The Gilliat family can trace their origins back to France from where they escaped in 1685 after the Revocation of the Edict of Nantes. This was at a time when many such Protestant Huguenots took refuge in England. Searching for information on the linage of the Gilliats we can turn first to an entry in Burke’s Landed Gentry 1914 Part 1 in TheGenealogist’s National Peerage, Gentry & Royalty collection.
This record reveals that the Gilliats’ ancestors had served in the navy of Louis XIV and then that of William of Orange; but by the time of the turn of the century this family had become so much part of the British establishment that its menfolk now served its adopted country as merchants, bankers, lawyers, justices of the peace and as officers in the British Army.
Head of the family in the early 1900s was John Saunders Gilliat, who was not only a merchant but also a banker and a Conservative politician. John S Gilliat was born on 24 November 1829 and died on 11 February 1912. From within the Occupational records area on TheGenealogist, The Solicitor’s Diary, Almanac and Legal Directory 1900 reveals that he was at one time a director of the Bank Of England on top of his other duties. Another resource that we can use to discover more about this gentleman is the Who’s Who 1897, which can also be found on TheGenealogist and discloses that Gilliat had actually served a term as the governor of the bank in 1883. We also learn from this publication that he was a member of Gilliat and Co, tobacco importers, and that his father was JK Gilliat of Fernhill, Berks. This particular gentleman was John Kirton Gilliat, the founder JK Gilliat and Company, a merchant banking company that traded in England and America. The entry also provides us with the details that John Saunders’ education had been at Harrow public school and then at University College, Oxford and we also discover that he became the MP for Battersea.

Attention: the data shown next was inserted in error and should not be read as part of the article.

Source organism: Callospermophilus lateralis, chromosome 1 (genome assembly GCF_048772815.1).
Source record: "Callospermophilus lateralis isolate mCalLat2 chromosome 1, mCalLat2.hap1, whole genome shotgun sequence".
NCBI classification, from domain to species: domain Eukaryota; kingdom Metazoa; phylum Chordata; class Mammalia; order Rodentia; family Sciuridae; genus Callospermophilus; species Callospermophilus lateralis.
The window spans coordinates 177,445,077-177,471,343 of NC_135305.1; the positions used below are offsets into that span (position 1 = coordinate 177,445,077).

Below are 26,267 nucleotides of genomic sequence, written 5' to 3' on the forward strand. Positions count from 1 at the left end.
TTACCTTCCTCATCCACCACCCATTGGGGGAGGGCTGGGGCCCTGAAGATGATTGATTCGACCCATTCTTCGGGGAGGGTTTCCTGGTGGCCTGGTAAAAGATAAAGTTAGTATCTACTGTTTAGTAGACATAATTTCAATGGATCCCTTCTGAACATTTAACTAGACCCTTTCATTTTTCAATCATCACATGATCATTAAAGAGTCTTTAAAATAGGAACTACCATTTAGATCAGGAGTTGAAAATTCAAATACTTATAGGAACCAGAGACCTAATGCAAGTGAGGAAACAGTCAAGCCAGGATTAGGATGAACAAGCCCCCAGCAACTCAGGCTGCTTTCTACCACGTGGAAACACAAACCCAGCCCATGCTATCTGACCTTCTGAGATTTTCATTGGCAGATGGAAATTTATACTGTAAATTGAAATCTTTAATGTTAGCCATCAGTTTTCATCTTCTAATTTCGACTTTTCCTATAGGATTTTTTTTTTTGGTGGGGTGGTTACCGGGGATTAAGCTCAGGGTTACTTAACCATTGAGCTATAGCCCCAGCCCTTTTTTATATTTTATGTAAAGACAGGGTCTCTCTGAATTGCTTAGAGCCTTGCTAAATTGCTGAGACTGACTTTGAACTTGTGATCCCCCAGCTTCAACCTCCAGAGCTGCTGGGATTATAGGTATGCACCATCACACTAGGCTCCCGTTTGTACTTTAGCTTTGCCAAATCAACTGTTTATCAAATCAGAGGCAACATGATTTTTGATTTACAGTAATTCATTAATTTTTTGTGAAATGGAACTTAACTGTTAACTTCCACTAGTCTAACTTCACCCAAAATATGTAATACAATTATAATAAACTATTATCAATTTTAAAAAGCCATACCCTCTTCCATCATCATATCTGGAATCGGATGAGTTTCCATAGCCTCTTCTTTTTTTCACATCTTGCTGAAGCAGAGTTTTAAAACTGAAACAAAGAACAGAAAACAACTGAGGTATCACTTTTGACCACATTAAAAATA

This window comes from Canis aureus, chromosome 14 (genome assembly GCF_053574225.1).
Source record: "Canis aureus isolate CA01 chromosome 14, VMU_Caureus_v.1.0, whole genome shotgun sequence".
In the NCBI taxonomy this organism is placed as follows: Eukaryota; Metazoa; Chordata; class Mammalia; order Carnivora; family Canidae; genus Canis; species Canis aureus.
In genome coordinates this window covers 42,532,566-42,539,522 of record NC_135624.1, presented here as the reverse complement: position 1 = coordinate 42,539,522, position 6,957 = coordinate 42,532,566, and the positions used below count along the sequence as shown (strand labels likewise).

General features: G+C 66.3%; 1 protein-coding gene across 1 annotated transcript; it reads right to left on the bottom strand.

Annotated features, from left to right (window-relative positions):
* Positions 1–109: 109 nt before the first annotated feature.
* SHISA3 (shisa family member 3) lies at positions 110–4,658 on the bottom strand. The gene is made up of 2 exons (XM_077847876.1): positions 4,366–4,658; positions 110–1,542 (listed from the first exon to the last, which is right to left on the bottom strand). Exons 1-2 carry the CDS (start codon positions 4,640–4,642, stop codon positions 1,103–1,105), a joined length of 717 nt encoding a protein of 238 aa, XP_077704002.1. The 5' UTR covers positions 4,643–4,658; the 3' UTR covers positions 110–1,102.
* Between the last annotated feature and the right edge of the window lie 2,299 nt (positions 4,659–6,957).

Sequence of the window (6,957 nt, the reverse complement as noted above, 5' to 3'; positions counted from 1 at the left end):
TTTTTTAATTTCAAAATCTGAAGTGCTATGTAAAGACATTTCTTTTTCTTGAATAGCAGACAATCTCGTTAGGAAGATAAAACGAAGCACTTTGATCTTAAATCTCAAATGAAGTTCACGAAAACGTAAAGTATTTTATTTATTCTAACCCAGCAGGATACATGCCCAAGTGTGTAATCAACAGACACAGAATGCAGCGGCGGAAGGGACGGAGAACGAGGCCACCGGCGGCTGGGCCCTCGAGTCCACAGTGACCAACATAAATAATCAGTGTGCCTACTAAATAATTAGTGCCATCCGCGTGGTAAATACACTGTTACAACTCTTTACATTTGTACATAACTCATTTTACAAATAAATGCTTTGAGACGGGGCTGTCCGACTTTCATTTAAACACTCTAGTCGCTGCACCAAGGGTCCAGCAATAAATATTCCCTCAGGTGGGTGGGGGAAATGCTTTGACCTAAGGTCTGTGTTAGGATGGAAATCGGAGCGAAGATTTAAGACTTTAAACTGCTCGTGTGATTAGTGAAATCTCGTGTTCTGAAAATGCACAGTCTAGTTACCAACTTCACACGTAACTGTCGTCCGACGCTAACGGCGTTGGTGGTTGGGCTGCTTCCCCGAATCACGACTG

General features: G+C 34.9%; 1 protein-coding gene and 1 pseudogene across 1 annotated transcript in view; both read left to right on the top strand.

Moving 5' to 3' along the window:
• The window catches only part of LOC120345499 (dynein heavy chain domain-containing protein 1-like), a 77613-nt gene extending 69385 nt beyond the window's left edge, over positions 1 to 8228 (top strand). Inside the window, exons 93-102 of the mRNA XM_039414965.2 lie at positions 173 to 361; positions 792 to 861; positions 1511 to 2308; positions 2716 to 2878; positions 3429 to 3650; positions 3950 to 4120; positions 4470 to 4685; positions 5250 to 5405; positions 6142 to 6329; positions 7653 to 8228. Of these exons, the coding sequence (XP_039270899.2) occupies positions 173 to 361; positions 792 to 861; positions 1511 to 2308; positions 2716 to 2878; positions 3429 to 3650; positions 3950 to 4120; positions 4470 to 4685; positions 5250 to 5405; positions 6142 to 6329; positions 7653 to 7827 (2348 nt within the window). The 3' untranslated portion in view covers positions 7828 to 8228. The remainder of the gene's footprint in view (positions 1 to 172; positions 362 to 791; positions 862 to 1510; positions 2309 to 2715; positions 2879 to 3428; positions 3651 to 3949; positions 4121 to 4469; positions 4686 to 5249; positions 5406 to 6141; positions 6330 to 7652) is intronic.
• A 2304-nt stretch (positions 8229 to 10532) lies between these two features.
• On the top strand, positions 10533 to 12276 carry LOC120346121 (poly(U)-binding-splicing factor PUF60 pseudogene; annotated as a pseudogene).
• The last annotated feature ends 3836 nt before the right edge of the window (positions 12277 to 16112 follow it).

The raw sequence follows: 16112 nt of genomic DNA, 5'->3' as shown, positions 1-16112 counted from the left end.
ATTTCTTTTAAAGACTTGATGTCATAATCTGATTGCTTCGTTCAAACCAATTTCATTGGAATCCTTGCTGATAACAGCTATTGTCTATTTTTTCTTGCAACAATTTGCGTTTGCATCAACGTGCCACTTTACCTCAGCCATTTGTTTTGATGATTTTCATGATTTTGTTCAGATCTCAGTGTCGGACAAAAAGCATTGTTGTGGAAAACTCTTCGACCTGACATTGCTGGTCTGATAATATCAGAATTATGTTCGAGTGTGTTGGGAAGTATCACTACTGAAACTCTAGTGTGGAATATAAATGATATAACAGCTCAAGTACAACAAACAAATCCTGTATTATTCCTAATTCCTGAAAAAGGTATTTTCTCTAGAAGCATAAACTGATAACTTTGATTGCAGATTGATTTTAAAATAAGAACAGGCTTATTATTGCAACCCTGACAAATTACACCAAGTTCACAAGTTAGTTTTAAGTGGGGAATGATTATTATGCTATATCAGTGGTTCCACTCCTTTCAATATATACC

TheGenealogist has a number of educational records available to its subscribers that we can use to research ancestors within. In this particular instance one that is useful to us is the Harrow School Register 1801-1900 which contains an entry for John Saunders Gilliat – from this we learn that he left Harrow in 1848, and got his first degree from Oxford in 1851 followed by a MA in 1856. His governorship of the Bank of England is listed as having run from 1885 to 1885 and we also find out that he had been an MP for Widness in Lancashire from 1892 to 1900 – this after having previously held the parliamentary seat for Clapham between 1886 and 1892.
Searching under Law, in the Occupational records on TheGenealogist, it is also possible to identify that in 1901 he was a justice of the peace in the Watford Division of Hertfordshire. His son, Captain John Babington Gilliat, was likewise a JP, but in the Welwyn district of the same county.
Having now identified John Kirton Gilliat as the father of John Saunders, we can go on to find his will within the Wills records on TheGenealogist and discover that it had been proved for probate on 23 October 1850 by the Prerogative Court of Canterbury.
The 1871 census records has John Saunders Gilliat listed as an ‘American Agent’, married to Louisa from Rothley in Leicestershire and their son, John Babington, is a two-year-old with four older sisters. The family lived in Paddington and we can see they had a number of servants to look after them at 9 Westbourne Street, Paddington.